One of Amazon Web Services’ most potent weapons in the cloud-computing wars with Microsoft and Google is also one of its least understood.
About a year ago, Amazon introduced Lambda, which it describes as “a compute service that runs your code in response to events and automatically manages the underlying compute resources for you.”
That sounds like a lot of buzzwords, but developers and customers like Major League Baseball and Twitter’s Periscope love Lambda because of how it makes running apps simpler. So far, none of Amazon’s competitors has come up with anything similar.
“As a technologist, there’s almost always a ‘gotcha,'” says Matt Wood, Amazon Web Services’ general manager of product strategy. “Lambda kind of is as magical as it appears.”
And it’s saving some of Amazon’s customers big bucks, with at least one happy Lambda customer saving 80% off their cloud bills.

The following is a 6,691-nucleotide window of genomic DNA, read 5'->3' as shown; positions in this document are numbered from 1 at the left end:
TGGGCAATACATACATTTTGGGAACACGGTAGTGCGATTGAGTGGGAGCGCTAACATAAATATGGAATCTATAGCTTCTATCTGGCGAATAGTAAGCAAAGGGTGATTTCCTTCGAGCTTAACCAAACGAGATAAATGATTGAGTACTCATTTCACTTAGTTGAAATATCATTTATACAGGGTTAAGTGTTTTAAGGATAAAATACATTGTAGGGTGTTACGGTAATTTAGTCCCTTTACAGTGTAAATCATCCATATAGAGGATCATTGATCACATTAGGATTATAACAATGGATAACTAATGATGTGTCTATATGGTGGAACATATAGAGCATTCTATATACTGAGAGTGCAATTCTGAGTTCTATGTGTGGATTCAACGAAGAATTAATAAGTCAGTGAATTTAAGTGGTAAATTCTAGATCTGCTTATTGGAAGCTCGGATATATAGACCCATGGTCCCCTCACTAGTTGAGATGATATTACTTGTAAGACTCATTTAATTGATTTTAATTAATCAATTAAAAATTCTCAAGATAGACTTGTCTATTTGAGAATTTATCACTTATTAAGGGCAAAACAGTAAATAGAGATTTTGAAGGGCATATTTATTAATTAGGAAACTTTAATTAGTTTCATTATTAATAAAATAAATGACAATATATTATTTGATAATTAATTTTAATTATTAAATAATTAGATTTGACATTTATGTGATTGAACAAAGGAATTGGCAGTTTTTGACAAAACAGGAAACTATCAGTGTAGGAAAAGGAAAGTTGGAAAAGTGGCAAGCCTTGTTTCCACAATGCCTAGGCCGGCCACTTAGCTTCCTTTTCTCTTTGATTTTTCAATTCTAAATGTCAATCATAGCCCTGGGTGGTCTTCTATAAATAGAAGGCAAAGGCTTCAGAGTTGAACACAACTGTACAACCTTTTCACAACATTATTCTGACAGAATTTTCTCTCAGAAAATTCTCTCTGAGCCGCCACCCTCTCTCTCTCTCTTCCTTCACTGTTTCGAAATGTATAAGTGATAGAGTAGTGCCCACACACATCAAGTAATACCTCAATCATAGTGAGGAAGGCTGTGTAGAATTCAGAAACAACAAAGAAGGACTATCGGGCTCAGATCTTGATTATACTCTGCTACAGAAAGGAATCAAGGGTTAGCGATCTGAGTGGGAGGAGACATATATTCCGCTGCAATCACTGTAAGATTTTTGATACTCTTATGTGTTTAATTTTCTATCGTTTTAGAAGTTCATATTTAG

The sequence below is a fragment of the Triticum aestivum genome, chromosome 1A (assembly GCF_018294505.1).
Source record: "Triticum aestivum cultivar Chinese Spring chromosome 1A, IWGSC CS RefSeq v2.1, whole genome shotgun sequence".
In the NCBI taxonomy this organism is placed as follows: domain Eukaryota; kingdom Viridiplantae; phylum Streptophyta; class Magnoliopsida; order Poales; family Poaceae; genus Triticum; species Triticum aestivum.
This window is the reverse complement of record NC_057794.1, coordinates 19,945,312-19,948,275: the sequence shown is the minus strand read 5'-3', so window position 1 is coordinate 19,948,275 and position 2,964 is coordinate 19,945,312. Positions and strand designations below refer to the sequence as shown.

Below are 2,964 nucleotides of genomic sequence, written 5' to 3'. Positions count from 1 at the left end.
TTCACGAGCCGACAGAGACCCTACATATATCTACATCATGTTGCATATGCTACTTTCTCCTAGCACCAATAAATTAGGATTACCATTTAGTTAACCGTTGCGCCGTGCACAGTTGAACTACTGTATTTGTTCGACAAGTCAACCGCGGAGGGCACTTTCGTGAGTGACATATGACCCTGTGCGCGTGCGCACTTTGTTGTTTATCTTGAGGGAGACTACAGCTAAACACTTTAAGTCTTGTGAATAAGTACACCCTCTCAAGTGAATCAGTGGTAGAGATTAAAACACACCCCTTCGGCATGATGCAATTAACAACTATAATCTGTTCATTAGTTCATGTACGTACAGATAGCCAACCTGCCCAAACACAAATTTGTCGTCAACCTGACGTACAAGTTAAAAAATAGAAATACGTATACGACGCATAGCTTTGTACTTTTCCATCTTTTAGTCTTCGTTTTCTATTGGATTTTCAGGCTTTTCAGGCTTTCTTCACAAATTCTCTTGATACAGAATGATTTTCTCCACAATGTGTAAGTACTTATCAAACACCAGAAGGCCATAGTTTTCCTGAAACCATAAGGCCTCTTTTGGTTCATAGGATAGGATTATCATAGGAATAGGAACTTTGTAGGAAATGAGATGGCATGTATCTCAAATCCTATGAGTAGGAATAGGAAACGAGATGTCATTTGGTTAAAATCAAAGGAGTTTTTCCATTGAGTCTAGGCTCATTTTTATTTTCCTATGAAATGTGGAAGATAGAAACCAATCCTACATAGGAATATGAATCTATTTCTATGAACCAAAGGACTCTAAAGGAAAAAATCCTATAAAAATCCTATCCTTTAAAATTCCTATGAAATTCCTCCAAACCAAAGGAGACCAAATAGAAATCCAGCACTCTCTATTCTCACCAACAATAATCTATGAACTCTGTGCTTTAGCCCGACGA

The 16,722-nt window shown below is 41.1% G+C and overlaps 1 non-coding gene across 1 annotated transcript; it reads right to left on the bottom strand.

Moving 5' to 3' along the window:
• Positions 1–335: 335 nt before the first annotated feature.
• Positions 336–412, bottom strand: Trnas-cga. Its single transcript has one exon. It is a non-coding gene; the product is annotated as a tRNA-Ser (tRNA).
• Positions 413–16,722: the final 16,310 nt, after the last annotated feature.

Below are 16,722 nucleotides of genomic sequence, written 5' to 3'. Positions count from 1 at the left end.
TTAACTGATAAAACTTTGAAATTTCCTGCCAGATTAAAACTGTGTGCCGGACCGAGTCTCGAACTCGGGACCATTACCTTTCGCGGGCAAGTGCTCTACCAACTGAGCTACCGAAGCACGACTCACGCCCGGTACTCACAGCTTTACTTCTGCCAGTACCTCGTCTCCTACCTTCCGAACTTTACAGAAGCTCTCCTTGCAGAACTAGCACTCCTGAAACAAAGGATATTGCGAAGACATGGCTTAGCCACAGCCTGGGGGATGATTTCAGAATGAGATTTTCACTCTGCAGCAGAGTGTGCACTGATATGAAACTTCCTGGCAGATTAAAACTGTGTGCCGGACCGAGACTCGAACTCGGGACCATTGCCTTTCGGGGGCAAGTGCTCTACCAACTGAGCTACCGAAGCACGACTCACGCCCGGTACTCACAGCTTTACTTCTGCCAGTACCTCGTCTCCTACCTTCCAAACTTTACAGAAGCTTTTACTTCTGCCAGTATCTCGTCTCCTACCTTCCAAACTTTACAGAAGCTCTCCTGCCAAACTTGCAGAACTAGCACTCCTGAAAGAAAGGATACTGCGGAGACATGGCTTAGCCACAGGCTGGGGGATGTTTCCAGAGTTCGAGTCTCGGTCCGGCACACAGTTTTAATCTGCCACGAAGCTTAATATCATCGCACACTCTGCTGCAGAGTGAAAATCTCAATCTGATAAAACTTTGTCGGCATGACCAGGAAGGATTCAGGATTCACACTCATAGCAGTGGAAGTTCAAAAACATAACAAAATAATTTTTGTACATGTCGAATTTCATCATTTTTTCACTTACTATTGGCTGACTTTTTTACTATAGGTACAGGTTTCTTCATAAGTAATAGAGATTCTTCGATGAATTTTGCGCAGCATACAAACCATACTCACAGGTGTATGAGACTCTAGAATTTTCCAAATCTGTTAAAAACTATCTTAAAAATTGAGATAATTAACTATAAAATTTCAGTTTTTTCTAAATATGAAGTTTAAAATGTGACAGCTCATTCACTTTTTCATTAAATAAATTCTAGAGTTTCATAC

It’s just another way that Amazon is extending its lead in the hot cloud-computing market, where it’s already a $7 billion player and growing fast.
When Amazon Web Services launched in 2006, its first feature was the Simple Storage Service, or Amazon S3, which made it simpler for programmers to store things like files on the web. You just sign up for an account and you have a place to stick files for use in websites.
“[Lambda is] the same idea as S3, but applied to computation,” Wood says.
Building an app used to require a lot of infrastructure. If you’re building a video-streaming app, for instance, you need to set up a whole bunch of servers to upload videos, transcode it into the format you want, and play it at different resolutions and sizes depending on the kind of device the customer is using.
But it also means that you had to build big, complex systems that might sit idle 99% of the time, except for the 1% of the time when you have a new video coming in.
This is what makes AWS Lambda so special. With a snippet of specialized code, called a “Lambda function,” an app can “talk” to the Amazon Web Services cloud, access the functions it needs, and then turn it off afterward — without the programmer having to worry about a single server.
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